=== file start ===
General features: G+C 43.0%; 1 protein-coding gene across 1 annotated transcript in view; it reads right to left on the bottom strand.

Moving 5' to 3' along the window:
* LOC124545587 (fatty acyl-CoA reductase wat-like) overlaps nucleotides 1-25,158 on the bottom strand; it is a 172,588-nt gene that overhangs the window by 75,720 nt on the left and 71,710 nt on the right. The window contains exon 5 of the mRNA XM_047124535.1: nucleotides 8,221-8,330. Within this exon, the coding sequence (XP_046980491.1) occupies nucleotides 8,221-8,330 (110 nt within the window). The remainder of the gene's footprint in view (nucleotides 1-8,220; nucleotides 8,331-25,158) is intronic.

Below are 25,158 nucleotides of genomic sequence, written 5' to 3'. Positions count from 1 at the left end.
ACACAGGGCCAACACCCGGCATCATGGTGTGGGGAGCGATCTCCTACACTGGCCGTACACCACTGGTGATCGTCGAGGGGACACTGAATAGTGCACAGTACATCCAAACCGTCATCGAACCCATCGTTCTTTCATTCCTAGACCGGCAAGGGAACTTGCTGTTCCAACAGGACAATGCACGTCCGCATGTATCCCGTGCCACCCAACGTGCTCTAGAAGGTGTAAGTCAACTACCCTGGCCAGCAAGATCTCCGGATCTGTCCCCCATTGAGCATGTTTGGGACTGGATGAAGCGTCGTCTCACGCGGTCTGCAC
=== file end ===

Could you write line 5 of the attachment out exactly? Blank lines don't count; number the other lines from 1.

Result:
ACACAGGGCCAACACCCGGCATCATGGTGTGGGGAGCGATCTCCTACACTGGCCGTACACCACTGGTGATCGTCGAGGGGACACTGAATAGTGCACAGTACATCCAAACCGTCATCGAACCCATCGTTCTTTCATTCCTAGACCGGCAAGGGAACTTGCTGTTCCAACAGGACAATGCACGTCCGCATGTATCCCGTGCCACCCAACGTGCTCTAGAAGGTGTAAGTCAACTACCCTGGCCAGCAAGATCTCCGGATCTGTCCCCCATTGAGCATGTTTGGGACTGGATGAAGCGTCGTCTCACGCGGTCTGCAC